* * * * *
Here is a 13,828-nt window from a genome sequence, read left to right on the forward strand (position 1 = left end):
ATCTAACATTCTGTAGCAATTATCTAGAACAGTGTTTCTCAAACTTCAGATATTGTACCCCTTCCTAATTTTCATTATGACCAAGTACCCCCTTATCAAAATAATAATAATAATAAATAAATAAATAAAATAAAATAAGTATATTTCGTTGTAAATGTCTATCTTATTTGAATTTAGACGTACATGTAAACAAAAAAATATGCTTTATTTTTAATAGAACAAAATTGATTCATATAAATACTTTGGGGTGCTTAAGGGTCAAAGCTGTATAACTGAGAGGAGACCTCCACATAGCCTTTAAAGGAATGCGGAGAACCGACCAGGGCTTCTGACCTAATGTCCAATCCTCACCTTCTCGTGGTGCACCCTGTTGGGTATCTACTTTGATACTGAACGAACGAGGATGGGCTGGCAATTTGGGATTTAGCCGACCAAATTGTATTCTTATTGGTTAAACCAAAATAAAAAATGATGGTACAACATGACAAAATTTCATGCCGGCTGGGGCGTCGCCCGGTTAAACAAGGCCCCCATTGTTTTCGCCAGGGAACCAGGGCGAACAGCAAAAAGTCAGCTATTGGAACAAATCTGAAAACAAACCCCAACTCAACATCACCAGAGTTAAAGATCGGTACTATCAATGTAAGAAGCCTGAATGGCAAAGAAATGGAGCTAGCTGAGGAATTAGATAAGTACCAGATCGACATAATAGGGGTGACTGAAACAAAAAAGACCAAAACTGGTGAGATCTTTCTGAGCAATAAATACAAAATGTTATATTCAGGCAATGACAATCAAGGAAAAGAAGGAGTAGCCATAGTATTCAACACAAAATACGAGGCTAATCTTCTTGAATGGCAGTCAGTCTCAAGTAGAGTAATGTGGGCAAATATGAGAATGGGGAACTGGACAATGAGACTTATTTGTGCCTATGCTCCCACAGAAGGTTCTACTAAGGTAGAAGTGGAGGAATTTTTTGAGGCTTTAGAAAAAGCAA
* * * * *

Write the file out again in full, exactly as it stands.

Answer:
Here is a 13,828-nt window from a genome sequence, read left to right on the forward strand (position 1 = left end):
ATCTAACATTCTGTAGCAATTATCTAGAACAGTGTTTCTCAAACTTCAGATATTGTACCCCTTCCTAATTTTCATTATGACCAAGTACCCCCTTATCAAAATAATAATAATAATAAATAAATAAATAAAATAAAATAAGTATATTTCGTTGTAAATGTCTATCTTATTTGAATTTAGACGTACATGTAAACAAAAAAATATGCTTTATTTTTAATAGAACAAAATTGATTCATATAAATACTTTGGGGTGCTTAAGGGTCAAAGCTGTATAACTGAGAGGAGACCTCCACATAGCCTTTAAAGGAATGCGGAGAACCGACCAGGGCTTCTGACCTAATGTCCAATCCTCACCTTCTCGTGGTGCACCCTGTTGGGTATCTACTTTGATACTGAACGAACGAGGATGGGCTGGCAATTTGGGATTTAGCCGACCAAATTGTATTCTTATTGGTTAAACCAAAATAAAAAATGATGGTACAACATGACAAAATTTCATGCCGGCTGGGGCGTCGCCCGGTTAAACAAGGCCCCCATTGTTTTCGCCAGGGAACCAGGGCGAACAGCAAAAAGTCAGCTATTGGAACAAATCTGAAAACAAACCCCAACTCAACATCACCAGAGTTAAAGATCGGTACTATCAATGTAAGAAGCCTGAATGGCAAAGAAATGGAGCTAGCTGAGGAATTAGATAAGTACCAGATCGACATAATAGGGGTGACTGAAACAAAAAAGACCAAAACTGGTGAGATCTTTCTGAGCAATAAATACAAAATGTTATATTCAGGCAATGACAATCAAGGAAAAGAAGGAGTAGCCATAGTATTCAACACAAAATACGAGGCTAATCTTCTTGAATGGCAGTCAGTCTCAAGTAGAGTAATGTGGGCAAATATGAGAATGGGGAACTGGACAATGAGACTTATTTGTGCCTATGCTCCCACAGAAGGTTCTACTAAGGTAGAAGTGGAGGAATTTTTTGAGGCTTTAGAAAAAGCAA